Sanctions have taken a heavy toll on the Iranian economy, and the Islamic Republic may finally be motivated to take steps to rein in its nuclear program, including accepting limits on uranium enrichment, in exchange for lessening the pressure.

    Oct 14, 2013

  • A Chinese contractor at the site of the Nairobi-Thika highway project

    Commentary

    The Strategy Behind China's Aid Expansion

    Between 2001 and 2011, China's pledged foreign aid was $671 billion. In all regions and countries, China's assistance focuses on the development of natural resources, principally energy-related (coal, oil, and gas). Both parties presumably benefit from China's aid but both are also exposed to added risks and hidden costs.

    Oct 9, 2013

  • Men travel in a boat across the Yangon river

    Commentary

    U.S. Sanctions Against Myanmar Need to Go

    Washington now has to ask itself whether its goals can best be met with these restrictions in place or whether it is time to recognize the fundamental changes that are taking place in Myanmar and forge a new relationship with its leaders based on full government-to-government relations, writes Peter Chalk.

    Oct 2, 2013

  • Labourers work at a railway station construction site in Ethiopia's capital Addis Ababa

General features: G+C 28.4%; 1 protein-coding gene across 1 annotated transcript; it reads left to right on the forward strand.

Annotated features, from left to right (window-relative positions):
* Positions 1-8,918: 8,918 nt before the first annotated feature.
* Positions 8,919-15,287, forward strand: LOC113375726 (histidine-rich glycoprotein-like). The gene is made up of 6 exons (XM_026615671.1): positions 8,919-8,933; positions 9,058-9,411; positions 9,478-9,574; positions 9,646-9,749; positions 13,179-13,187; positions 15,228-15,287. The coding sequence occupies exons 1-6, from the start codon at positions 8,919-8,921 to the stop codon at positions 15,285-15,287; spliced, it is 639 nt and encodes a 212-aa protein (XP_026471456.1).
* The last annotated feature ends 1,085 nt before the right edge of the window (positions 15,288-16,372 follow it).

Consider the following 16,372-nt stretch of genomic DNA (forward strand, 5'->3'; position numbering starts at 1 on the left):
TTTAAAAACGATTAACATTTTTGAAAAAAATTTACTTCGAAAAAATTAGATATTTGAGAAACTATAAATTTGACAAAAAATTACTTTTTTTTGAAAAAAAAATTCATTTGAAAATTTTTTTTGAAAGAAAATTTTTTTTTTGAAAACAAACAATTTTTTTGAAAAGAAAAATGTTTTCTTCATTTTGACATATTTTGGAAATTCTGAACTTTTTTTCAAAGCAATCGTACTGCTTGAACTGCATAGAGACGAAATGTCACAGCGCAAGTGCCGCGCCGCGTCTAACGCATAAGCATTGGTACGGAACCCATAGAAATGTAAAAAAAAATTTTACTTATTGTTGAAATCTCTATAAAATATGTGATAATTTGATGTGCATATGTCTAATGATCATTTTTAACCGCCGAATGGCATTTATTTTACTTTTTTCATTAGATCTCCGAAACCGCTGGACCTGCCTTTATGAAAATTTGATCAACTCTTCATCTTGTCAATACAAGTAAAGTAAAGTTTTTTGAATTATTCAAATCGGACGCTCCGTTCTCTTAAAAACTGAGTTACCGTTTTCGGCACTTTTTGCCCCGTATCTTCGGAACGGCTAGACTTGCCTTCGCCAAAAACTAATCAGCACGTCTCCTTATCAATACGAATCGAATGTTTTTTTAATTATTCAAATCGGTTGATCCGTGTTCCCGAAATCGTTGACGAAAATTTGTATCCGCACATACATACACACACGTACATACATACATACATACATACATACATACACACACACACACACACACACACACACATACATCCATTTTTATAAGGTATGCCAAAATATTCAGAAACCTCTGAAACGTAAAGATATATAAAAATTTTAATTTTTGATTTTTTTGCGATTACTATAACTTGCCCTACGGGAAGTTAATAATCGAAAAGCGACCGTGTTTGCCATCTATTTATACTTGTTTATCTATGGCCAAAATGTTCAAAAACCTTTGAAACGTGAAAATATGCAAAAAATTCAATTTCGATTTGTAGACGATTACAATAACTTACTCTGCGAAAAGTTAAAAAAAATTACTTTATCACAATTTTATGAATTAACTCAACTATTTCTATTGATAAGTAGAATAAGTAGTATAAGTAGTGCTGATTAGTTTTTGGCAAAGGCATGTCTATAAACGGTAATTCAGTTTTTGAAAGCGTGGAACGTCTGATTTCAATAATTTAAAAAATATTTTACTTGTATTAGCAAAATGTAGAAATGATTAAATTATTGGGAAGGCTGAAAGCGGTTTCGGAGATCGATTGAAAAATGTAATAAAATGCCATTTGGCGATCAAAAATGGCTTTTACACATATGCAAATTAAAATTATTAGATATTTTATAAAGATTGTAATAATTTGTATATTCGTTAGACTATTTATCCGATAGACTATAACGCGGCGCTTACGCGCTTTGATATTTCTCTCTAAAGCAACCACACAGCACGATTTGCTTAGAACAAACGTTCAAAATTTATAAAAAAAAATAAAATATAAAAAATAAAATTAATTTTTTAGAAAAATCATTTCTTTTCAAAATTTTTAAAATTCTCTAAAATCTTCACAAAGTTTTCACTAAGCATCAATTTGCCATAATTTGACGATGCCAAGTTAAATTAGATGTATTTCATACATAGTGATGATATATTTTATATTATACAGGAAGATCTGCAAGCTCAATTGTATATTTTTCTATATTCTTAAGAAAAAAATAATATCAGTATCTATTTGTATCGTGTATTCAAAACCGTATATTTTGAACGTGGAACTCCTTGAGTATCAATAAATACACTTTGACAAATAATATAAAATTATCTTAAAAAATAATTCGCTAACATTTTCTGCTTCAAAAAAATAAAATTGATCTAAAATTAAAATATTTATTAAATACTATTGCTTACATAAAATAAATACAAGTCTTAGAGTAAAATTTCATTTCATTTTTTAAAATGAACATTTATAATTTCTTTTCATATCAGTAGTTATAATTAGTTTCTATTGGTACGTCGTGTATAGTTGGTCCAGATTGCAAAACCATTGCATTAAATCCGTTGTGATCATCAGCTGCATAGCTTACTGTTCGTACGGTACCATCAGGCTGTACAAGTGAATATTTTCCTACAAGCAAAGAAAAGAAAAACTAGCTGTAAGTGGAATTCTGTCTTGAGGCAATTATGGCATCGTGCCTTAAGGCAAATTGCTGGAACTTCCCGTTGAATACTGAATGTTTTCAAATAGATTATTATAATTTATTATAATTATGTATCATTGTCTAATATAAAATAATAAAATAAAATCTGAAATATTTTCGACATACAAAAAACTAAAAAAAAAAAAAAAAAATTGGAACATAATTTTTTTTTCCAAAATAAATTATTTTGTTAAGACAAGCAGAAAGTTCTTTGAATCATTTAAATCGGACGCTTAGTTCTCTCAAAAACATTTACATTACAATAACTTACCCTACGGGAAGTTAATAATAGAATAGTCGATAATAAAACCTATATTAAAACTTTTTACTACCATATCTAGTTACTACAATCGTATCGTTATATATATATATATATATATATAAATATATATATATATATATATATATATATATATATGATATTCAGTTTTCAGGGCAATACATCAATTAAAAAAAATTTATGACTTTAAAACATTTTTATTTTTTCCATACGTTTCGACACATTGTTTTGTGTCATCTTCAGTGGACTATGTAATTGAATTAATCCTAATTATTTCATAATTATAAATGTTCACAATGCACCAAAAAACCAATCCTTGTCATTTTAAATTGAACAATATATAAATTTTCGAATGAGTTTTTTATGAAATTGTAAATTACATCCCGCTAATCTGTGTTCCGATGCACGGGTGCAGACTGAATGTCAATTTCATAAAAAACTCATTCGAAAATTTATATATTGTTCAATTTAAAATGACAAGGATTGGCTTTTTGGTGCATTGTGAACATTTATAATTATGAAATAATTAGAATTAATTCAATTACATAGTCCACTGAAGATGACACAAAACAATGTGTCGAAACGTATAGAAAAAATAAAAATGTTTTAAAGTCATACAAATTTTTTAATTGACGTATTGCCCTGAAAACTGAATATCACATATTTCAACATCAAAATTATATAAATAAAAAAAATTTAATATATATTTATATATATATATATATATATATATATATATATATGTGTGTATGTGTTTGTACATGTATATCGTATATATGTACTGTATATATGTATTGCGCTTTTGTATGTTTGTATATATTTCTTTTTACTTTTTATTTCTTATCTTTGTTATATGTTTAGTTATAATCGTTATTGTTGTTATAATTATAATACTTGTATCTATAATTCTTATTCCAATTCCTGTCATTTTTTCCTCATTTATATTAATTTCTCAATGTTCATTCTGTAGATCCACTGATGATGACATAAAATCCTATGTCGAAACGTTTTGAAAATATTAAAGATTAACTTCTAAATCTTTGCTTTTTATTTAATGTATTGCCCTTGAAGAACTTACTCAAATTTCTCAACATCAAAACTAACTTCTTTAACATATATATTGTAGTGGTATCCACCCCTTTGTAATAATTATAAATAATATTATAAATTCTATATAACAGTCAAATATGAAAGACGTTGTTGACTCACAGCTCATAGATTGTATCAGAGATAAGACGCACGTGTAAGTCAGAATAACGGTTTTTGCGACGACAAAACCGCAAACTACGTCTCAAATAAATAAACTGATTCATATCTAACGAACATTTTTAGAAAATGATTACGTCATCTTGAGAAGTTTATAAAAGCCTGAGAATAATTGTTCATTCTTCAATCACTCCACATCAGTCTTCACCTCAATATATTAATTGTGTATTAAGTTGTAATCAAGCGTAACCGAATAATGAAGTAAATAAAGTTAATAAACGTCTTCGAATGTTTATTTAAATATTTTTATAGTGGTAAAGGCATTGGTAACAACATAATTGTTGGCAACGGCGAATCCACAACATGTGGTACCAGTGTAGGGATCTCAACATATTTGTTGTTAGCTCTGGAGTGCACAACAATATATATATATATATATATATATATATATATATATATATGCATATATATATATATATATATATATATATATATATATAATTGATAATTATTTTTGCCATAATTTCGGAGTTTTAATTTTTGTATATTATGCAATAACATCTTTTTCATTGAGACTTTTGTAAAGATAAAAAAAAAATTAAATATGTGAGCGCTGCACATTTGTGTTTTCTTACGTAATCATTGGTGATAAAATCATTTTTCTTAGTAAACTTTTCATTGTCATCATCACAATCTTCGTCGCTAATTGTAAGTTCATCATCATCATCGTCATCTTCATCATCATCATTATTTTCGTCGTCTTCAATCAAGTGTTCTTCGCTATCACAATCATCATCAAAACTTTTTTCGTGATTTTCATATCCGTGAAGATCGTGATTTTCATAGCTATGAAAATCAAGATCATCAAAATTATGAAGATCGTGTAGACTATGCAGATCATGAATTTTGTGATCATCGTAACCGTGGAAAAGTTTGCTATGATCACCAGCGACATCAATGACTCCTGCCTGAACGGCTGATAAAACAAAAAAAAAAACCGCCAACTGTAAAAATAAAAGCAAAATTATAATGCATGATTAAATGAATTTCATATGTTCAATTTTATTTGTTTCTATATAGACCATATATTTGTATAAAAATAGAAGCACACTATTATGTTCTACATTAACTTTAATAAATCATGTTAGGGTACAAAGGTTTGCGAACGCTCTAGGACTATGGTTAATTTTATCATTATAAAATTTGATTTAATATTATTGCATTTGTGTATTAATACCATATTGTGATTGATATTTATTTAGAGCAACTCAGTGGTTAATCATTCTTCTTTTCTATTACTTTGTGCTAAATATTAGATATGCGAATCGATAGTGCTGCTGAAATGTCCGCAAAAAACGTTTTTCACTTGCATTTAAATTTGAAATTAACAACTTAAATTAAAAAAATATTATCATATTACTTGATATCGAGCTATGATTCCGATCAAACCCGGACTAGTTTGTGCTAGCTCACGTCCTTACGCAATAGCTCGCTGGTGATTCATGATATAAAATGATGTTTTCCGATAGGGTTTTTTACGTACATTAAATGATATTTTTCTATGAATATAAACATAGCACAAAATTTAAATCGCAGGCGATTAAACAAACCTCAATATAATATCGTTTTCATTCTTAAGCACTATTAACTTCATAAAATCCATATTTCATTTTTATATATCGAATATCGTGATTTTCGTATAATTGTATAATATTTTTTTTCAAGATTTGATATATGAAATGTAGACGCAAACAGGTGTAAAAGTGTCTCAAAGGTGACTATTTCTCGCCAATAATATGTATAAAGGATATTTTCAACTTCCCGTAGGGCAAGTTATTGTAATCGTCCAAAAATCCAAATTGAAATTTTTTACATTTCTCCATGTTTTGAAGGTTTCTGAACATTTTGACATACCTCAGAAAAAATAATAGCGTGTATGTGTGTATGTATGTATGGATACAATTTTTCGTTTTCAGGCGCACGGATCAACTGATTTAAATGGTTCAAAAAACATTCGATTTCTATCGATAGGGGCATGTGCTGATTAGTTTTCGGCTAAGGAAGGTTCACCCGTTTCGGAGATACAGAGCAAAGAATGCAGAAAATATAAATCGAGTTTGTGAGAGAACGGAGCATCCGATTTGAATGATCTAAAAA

Blog

    New RAND Study Examines Chinese Economic Assistance to Other Countries

    With the world's second largest economy, China has the capacity to engage in substantial programs of economic assistance and government-sponsored investments in 93 emerging-market countries.

    Sep 19, 2013

  • Report

    China's Foreign Aid and Government-Sponsored Investment Activities: Scale, Content, Destinations, and Implications

    With the world's second largest economy, China has the capacity to engage in substantial programs of economic assistance and government-sponsored investments. Researchers assessed the scale, trends, and composition of these programs in 93 emerging-market countries.

    Sep 18, 2013

  • News Release

    U.S. Debt Could Reduce U.S. Global Influence in the Future

    The United States still has the economic muscle to shape important aspects of the international environment, but high government debt in the future may undermine its economic instruments of power and its ability to influence global conditions through nonmilitary means.

    Sep 16, 2013

  • United States flag with downward arrow graph

    Report

    U.S. Debt Could Reduce U.S. Global Influence in the Future

    The United States still has the economic muscle to shape important aspects of the international environment, but high government debt in the future may undermine its economic instruments of power and its ability to influence global conditions through nonmilitary means.

    Sep 16, 2013

  • News Release

    Rivalry, Cooperation Between Turkey and Iran Changing Along with the Middle East

    Economic cooperation between Turkey and Iran has increased over the past decade — mainly due to Iran's vast oil and natural gas reserves — but the degree of cooperation between the two nations should not be exaggerated.

    Aug 29, 2013

Research conducted by